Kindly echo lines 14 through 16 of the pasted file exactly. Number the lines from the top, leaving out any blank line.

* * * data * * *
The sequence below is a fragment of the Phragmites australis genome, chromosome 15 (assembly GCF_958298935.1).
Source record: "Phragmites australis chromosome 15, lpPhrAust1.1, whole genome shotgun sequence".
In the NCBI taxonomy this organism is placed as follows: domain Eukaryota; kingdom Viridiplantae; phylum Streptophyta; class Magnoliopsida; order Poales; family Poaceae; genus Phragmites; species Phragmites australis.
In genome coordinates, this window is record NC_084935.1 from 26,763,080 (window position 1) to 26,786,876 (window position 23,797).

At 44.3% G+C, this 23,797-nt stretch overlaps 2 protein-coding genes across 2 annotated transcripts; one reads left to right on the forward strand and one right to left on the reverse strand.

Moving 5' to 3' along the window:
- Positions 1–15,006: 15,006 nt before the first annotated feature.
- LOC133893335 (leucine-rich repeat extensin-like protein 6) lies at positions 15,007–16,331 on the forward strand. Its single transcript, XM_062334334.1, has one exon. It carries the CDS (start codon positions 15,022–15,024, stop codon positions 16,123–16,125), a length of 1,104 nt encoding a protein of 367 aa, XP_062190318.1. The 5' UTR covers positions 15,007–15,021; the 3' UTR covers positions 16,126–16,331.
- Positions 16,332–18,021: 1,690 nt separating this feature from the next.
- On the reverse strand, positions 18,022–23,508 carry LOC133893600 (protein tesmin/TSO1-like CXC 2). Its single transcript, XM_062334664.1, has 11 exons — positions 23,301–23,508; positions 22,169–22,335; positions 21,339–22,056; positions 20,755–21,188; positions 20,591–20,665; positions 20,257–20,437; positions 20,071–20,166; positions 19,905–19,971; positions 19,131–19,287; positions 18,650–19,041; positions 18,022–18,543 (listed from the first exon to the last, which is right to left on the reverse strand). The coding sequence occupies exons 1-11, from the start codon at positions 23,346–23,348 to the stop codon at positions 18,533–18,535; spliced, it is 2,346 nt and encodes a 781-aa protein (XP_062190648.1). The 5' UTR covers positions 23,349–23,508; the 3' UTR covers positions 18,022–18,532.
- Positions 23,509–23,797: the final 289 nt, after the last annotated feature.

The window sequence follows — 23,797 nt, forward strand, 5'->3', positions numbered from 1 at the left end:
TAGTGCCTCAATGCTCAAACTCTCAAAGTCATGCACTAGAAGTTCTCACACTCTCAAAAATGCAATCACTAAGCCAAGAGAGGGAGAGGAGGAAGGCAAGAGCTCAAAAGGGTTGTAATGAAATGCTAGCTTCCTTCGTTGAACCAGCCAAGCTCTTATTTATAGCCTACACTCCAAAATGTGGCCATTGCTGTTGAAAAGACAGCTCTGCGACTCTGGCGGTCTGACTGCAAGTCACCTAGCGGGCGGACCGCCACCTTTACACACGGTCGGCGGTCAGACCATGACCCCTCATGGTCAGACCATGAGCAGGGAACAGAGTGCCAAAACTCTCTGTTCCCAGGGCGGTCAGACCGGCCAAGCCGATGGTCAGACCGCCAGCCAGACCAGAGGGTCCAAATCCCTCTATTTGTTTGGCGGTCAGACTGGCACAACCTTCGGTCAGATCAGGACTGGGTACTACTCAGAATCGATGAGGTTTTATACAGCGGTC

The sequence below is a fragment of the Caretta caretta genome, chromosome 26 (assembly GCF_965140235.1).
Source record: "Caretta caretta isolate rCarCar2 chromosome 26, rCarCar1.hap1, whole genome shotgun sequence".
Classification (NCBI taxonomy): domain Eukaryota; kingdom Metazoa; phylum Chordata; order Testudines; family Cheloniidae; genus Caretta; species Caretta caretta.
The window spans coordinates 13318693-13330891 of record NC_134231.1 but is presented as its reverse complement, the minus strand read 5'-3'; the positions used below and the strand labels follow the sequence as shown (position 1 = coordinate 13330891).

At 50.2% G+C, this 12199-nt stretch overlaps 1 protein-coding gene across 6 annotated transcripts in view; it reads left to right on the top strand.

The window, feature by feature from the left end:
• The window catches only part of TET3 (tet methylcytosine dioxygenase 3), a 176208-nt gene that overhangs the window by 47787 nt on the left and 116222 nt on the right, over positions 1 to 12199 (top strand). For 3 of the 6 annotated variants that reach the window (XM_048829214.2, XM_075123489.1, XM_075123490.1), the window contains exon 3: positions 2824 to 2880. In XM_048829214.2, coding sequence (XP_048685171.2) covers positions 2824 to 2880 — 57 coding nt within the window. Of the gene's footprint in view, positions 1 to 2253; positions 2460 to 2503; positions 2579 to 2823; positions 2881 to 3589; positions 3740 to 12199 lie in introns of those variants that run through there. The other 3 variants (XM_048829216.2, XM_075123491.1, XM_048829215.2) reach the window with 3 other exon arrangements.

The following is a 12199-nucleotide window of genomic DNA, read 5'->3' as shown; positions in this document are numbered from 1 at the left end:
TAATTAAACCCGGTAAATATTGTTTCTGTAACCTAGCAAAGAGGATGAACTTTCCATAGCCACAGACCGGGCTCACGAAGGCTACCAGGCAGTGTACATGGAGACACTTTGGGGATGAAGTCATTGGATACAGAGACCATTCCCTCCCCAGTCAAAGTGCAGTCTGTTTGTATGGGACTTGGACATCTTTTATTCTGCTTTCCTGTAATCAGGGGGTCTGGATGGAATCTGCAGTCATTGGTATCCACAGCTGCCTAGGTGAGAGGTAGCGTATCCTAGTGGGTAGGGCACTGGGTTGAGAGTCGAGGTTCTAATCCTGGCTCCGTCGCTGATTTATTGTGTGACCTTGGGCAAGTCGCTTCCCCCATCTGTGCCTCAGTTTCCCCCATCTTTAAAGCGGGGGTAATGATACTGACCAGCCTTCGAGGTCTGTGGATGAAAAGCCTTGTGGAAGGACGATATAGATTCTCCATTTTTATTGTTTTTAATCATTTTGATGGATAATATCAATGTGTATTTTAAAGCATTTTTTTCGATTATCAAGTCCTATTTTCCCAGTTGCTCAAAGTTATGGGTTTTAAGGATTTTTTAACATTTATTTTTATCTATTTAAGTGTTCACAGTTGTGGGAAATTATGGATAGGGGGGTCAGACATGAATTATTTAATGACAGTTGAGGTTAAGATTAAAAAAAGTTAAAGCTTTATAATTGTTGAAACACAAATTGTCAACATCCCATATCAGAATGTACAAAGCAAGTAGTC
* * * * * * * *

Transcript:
The sequence below is a fragment of the Caretta caretta genome, chromosome 26 (assembly GCF_965140235.1).
Source record: "Caretta caretta isolate rCarCar2 chromosome 26, rCarCar1.hap1, whole genome shotgun sequence".
Classification (NCBI taxonomy): domain Eukaryota; kingdom Metazoa; phylum Chordata; order Testudines; family Cheloniidae; genus Caretta; species Caretta caretta.